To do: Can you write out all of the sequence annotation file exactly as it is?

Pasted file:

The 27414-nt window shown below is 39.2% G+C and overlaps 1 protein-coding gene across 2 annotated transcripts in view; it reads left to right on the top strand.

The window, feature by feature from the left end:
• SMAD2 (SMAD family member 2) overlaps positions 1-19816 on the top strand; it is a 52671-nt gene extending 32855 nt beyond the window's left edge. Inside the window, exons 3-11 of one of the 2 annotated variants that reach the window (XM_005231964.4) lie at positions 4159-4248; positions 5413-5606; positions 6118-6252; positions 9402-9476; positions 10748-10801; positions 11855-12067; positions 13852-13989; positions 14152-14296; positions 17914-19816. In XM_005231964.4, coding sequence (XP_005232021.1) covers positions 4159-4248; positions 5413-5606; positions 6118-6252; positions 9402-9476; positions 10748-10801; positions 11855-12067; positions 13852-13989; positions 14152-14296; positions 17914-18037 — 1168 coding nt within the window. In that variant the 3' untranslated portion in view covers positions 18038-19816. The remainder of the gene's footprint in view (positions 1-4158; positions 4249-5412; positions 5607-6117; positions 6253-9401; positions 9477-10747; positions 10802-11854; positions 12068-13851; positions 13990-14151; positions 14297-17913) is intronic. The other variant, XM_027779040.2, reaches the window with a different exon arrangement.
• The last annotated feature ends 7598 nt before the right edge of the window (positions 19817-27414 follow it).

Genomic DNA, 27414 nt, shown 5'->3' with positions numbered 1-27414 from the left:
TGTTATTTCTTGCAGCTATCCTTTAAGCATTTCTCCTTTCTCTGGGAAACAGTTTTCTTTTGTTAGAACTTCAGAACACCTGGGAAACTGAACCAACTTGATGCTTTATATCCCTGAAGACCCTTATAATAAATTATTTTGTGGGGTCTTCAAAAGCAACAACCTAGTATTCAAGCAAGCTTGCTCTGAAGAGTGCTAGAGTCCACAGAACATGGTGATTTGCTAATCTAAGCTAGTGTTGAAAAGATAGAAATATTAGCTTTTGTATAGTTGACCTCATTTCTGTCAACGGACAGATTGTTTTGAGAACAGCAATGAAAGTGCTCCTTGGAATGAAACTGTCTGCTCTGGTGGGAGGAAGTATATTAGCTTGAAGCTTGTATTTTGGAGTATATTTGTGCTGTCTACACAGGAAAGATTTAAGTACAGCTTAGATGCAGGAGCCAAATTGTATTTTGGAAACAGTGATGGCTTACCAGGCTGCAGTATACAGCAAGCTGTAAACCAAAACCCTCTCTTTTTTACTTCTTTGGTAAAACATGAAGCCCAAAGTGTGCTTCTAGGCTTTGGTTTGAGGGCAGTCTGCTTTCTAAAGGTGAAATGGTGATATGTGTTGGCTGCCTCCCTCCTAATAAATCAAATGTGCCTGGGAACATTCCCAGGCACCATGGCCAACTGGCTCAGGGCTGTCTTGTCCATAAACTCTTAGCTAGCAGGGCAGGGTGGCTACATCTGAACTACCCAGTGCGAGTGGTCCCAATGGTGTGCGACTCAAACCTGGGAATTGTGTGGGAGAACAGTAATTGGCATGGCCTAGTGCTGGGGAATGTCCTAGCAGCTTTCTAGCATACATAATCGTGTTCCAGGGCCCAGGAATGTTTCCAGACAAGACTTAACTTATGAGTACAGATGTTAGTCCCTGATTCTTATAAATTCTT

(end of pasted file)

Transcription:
The 27414-nt window shown below is 39.2% G+C and overlaps 1 protein-coding gene across 2 annotated transcripts in view; it reads left to right on the top strand.

The window, feature by feature from the left end:
• SMAD2 (SMAD family member 2) overlaps positions 1-19816 on the top strand; it is a 52671-nt gene extending 32855 nt beyond the window's left edge. Inside the window, exons 3-11 of one of the 2 annotated variants that reach the window (XM_005231964.4) lie at positions 4159-4248; positions 5413-5606; positions 6118-6252; positions 9402-9476; positions 10748-10801; positions 11855-12067; positions 13852-13989; positions 14152-14296; positions 17914-19816. In XM_005231964.4, coding sequence (XP_005232021.1) covers positions 4159-4248; positions 5413-5606; positions 6118-6252; positions 9402-9476; positions 10748-10801; positions 11855-12067; positions 13852-13989; positions 14152-14296; positions 17914-18037 — 1168 coding nt within the window. In that variant the 3' untranslated portion in view covers positions 18038-19816. The remainder of the gene's footprint in view (positions 1-4158; positions 4249-5412; positions 5607-6117; positions 6253-9401; positions 9477-10747; positions 10802-11854; positions 12068-13851; positions 13990-14151; positions 14297-17913) is intronic. The other variant, XM_027779040.2, reaches the window with a different exon arrangement.
• The last annotated feature ends 7598 nt before the right edge of the window (positions 19817-27414 follow it).

Genomic DNA, 27414 nt, shown 5'->3' with positions numbered 1-27414 from the left:
TGTTATTTCTTGCAGCTATCCTTTAAGCATTTCTCCTTTCTCTGGGAAACAGTTTTCTTTTGTTAGAACTTCAGAACACCTGGGAAACTGAACCAACTTGATGCTTTATATCCCTGAAGACCCTTATAATAAATTATTTTGTGGGGTCTTCAAAAGCAACAACCTAGTATTCAAGCAAGCTTGCTCTGAAGAGTGCTAGAGTCCACAGAACATGGTGATTTGCTAATCTAAGCTAGTGTTGAAAAGATAGAAATATTAGCTTTTGTATAGTTGACCTCATTTCTGTCAACGGACAGATTGTTTTGAGAACAGCAATGAAAGTGCTCCTTGGAATGAAACTGTCTGCTCTGGTGGGAGGAAGTATATTAGCTTGAAGCTTGTATTTTGGAGTATATTTGTGCTGTCTACACAGGAAAGATTTAAGTACAGCTTAGATGCAGGAGCCAAATTGTATTTTGGAAACAGTGATGGCTTACCAGGCTGCAGTATACAGCAAGCTGTAAACCAAAACCCTCTCTTTTTTACTTCTTTGGTAAAACATGAAGCCCAAAGTGTGCTTCTAGGCTTTGGTTTGAGGGCAGTCTGCTTTCTAAAGGTGAAATGGTGATATGTGTTGGCTGCCTCCCTCCTAATAAATCAAATGTGCCTGGGAACATTCCCAGGCACCATGGCCAACTGGCTCAGGGCTGTCTTGTCCATAAACTCTTAGCTAGCAGGGCAGGGTGGCTACATCTGAACTACCCAGTGCGAGTGGTCCCAATGGTGTGCGACTCAAACCTGGGAATTGTGTGGGAGAACAGTAATTGGCATGGCCTAGTGCTGGGGAATGTCCTAGCAGCTTTCTAGCATACATAATCGTGTTCCAGGGCCCAGGAATGTTTCCAGACAAGACTTAACTTATGAGTACAGATGTTAGTCCCTGATTCTTATAAATTCTT